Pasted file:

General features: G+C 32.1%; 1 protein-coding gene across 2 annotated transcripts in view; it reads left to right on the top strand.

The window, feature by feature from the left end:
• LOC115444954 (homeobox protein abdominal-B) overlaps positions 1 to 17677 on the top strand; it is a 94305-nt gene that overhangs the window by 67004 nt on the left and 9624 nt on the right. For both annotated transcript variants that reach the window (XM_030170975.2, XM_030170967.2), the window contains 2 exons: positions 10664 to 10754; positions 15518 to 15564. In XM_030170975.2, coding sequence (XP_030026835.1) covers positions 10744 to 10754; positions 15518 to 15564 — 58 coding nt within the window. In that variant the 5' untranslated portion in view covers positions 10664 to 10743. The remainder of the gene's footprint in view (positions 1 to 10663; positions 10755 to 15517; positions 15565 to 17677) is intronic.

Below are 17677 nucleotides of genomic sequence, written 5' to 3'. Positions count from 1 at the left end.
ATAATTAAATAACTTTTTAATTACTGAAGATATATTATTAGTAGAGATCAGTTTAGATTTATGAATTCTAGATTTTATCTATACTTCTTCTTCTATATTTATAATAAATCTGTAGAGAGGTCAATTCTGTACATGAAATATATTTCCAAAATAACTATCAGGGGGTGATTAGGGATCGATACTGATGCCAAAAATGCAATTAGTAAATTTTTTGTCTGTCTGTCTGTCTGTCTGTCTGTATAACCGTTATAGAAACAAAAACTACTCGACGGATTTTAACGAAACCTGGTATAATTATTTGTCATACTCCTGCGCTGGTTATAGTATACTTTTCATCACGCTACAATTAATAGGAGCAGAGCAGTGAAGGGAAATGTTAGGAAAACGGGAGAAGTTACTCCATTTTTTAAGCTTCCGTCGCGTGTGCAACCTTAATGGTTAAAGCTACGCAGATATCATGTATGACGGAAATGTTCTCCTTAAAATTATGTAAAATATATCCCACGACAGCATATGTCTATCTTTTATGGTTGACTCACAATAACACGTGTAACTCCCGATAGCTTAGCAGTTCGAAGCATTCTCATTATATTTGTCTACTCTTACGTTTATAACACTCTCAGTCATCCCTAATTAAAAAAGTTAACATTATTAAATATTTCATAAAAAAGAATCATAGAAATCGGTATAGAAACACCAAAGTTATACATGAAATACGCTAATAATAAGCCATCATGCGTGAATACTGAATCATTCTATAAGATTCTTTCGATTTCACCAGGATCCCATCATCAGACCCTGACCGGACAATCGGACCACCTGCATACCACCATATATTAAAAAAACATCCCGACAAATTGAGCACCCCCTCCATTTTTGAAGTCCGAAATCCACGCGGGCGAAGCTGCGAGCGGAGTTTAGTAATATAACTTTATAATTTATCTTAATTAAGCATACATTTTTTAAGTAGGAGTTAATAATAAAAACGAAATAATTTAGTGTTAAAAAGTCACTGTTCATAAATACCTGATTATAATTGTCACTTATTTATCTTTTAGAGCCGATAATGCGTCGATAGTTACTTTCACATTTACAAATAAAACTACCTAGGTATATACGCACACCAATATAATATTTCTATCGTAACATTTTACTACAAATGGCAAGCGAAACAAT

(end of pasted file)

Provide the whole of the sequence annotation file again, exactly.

General features: G+C 32.1%; 1 protein-coding gene across 2 annotated transcripts in view; it reads left to right on the top strand.

The window, feature by feature from the left end:
• LOC115444954 (homeobox protein abdominal-B) overlaps positions 1 to 17677 on the top strand; it is a 94305-nt gene that overhangs the window by 67004 nt on the left and 9624 nt on the right. For both annotated transcript variants that reach the window (XM_030170975.2, XM_030170967.2), the window contains 2 exons: positions 10664 to 10754; positions 15518 to 15564. In XM_030170975.2, coding sequence (XP_030026835.1) covers positions 10744 to 10754; positions 15518 to 15564 — 58 coding nt within the window. In that variant the 5' untranslated portion in view covers positions 10664 to 10743. The remainder of the gene's footprint in view (positions 1 to 10663; positions 10755 to 15517; positions 15565 to 17677) is intronic.

Below are 17677 nucleotides of genomic sequence, written 5' to 3'. Positions count from 1 at the left end.
ATAATTAAATAACTTTTTAATTACTGAAGATATATTATTAGTAGAGATCAGTTTAGATTTATGAATTCTAGATTTTATCTATACTTCTTCTTCTATATTTATAATAAATCTGTAGAGAGGTCAATTCTGTACATGAAATATATTTCCAAAATAACTATCAGGGGGTGATTAGGGATCGATACTGATGCCAAAAATGCAATTAGTAAATTTTTTGTCTGTCTGTCTGTCTGTCTGTCTGTATAACCGTTATAGAAACAAAAACTACTCGACGGATTTTAACGAAACCTGGTATAATTATTTGTCATACTCCTGCGCTGGTTATAGTATACTTTTCATCACGCTACAATTAATAGGAGCAGAGCAGTGAAGGGAAATGTTAGGAAAACGGGAGAAGTTACTCCATTTTTTAAGCTTCCGTCGCGTGTGCAACCTTAATGGTTAAAGCTACGCAGATATCATGTATGACGGAAATGTTCTCCTTAAAATTATGTAAAATATATCCCACGACAGCATATGTCTATCTTTTATGGTTGACTCACAATAACACGTGTAACTCCCGATAGCTTAGCAGTTCGAAGCATTCTCATTATATTTGTCTACTCTTACGTTTATAACACTCTCAGTCATCCCTAATTAAAAAAGTTAACATTATTAAATATTTCATAAAAAAGAATCATAGAAATCGGTATAGAAACACCAAAGTTATACATGAAATACGCTAATAATAAGCCATCATGCGTGAATACTGAATCATTCTATAAGATTCTTTCGATTTCACCAGGATCCCATCATCAGACCCTGACCGGACAATCGGACCACCTGCATACCACCATATATTAAAAAAACATCCCGACAAATTGAGCACCCCCTCCATTTTTGAAGTCCGAAATCCACGCGGGCGAAGCTGCGAGCGGAGTTTAGTAATATAACTTTATAATTTATCTTAATTAAGCATACATTTTTTAAGTAGGAGTTAATAATAAAAACGAAATAATTTAGTGTTAAAAAGTCACTGTTCATAAATACCTGATTATAATTGTCACTTATTTATCTTTTAGAGCCGATAATGCGTCGATAGTTACTTTCACATTTACAAATAAAACTACCTAGGTATATACGCACACCAATATAATATTTCTATCGTAACATTTTACTACAAATGGCAAGCGAAACAAT